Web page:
Even as the U.S. and Russian presidents meet, the Putin government is moving to counter U.S. military might -- with technology from an unusual source: the U.S. Navy.

It appears that Russia has penetrated the American submarine program, possibly through the work of former FBI agent Robert Hanssen.

For years, Russia's underfunded navy has languished in port and new ship construction has virtually ceased. But two new vessels have been put to sea in recent weeks, surprising Western intelligence.

Early this month, the Russian navy began sea trials of a new, third-generation Akula II-class nuclear-powered attack submarine, the Gepard, in the White Sea. The Gepard is to be delivered for service in the Northern Fleet in July. Moscow has also deployed a Delta III nuclear ballistic missile submarine in the Pacific Ocean from the port of Petropavlovsk on the Kamchatka Peninsula - the first such deployment in months. 

The attack submarine Gepard represents a fundamental surprise. The vessel was estimated to be five years behind schedule and was believed to be part of a vast body of evidence that Russia's fleet is in a poor state. The Gepard, however, represents an important qualitative, as well as quantitative, departure from recent shipbuilding trends.

In some respects, the new attack sub is believed to be superior to the U.S. Navy's Los Angeles-class attack subs. Capable of moving as fast and as quietly, the Gepard can dive deeper than the American vessels and has more firepower than its counterparts, according to Russian media reports and independent naval experts. 

But the Russian ship program also appears to be aided by an unwitting suspect: the U.S. Navy. The Russian navy apparently has garnered significant technology that will enable it to make future submarines quieter and harder to detect. This technology probably has come from Russian espionage that has penetrated the U.S. submarine program, according to intelligence sources.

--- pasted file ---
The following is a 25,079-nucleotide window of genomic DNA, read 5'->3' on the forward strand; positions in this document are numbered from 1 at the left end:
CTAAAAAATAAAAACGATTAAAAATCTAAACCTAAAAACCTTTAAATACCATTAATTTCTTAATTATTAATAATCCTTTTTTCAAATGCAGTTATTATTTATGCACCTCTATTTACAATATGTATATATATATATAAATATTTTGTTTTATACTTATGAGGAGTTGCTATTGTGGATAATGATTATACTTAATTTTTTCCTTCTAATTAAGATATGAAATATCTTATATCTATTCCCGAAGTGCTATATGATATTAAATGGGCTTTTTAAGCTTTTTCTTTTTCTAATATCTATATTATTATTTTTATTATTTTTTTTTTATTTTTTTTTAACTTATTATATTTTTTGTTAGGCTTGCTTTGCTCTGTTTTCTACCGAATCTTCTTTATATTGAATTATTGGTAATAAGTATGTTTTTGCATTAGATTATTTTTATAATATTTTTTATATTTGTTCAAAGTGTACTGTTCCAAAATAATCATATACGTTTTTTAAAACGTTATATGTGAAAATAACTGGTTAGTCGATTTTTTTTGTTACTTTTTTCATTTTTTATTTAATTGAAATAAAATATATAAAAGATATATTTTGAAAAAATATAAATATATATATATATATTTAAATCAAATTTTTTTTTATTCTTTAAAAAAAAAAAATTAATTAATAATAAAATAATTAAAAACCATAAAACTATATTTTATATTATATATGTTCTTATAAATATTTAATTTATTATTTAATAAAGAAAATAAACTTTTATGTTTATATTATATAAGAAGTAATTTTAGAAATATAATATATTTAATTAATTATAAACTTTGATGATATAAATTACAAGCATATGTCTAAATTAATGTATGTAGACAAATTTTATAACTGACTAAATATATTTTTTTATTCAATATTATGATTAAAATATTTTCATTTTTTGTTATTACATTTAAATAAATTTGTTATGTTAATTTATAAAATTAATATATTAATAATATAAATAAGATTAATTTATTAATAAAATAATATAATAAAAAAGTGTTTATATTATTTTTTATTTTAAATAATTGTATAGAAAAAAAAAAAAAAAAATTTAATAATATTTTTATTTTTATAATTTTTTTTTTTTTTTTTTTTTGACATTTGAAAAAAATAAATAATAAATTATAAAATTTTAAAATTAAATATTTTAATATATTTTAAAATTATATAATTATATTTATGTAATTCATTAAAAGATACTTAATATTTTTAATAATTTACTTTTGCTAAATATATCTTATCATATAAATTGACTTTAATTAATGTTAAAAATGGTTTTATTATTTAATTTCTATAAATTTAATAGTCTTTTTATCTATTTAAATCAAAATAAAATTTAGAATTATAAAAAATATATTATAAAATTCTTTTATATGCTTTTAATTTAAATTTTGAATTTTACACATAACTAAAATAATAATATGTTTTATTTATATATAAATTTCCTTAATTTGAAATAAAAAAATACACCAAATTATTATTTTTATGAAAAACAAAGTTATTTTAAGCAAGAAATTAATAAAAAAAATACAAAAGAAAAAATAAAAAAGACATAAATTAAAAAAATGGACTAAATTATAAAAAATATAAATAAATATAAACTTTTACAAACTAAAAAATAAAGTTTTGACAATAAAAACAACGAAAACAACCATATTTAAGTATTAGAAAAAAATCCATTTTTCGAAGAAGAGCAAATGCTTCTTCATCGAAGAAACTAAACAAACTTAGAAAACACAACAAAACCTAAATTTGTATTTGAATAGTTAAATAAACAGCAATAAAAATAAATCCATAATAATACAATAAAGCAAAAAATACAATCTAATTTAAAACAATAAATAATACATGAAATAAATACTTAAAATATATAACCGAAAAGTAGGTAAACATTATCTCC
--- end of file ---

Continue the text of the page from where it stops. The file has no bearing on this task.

The super-quiet Akula II-class of nuclear-powered attack submarine is believed to have benefited from technologies stolen from the United States and Japan's Toshiba Corp. The Akula II-class has been built at the Northern Engineering Works in Severodvinsk. And the Russian government has maintained that this class of submarines, which first emerged in 1996, is the result of homegrown Russian ingenuity.

Ironically, evidence that Russia has penetrated the U.S. submarine program can be found in a small report by a U.S. government agency. Radio Free Europe broadcast a report last week saying Russia was stealing U.S. submarine technology. The report was attributed to anonymous U.S. officials and appears to have been an attempt to downplay Russian technical prowess.

Russian submarine technology could have come from the espionage allegedly conducted by former FBI agent Robert Hanssen, according to intelligence sources. Currently, the U.S. Navy is trying to figure out the extent to which its submarine program was penetrated and whether Hanssen was involved, according to those sources.

Intelligence sources say the U.S. government is also investigating how badly the American program was compromised. It appears the investigation inside the U.S Navy is fairly recent, but it may focus on possible pilfering of quieting technologies that make it difficult for adversaries to detect American submarines.

Whether or not Hanssen himself compromised these secrets is unclear. But because he worked in the national security division of the FBI, he would have had access to a wide range of secrets. And his arrest last spring likely triggered new concerns inside the U.S. military.

Russia is developing new naval technologies for the first time in many years. In addition to the new attack sub, Russia has developed a new supersonic anti-ship cruise missile, the Yakhont, which can be launched from surface ships, submarines and coastal mobile platforms, according to Rusoboronexport, Russia's arms export agency. The Yakhont has a range of 300 kilometers, a vertical trajectory up to 140 kilometers and can travel twice the speed of sound, surpassing most if not all other types around the world. 

The Putin government is making a determined change in strategy. It has also embarked on an ambitious shipbuilding strategy through 2010. And the navy has developed a new doctrine intended to increase training as well as the effectiveness of the various Russian fleets.

But the navy faces important challenges. To succeed, Russia will need a significant infusion of money in the coming years to take part in the global naval competition. Without funds, the navy will risk losing what little deterrent power it wields.

A re-emergence of the Russian navy would have widespread implications, fueling the naval arms race already underway in Asia between China, South Korea, Japan and others. This would represent a fundamental upswing in Russian global influence. 

Bryan Bender is the Washington bureau chief of STRATFOR, the global intelligence company. Its website is STRATFOR.com.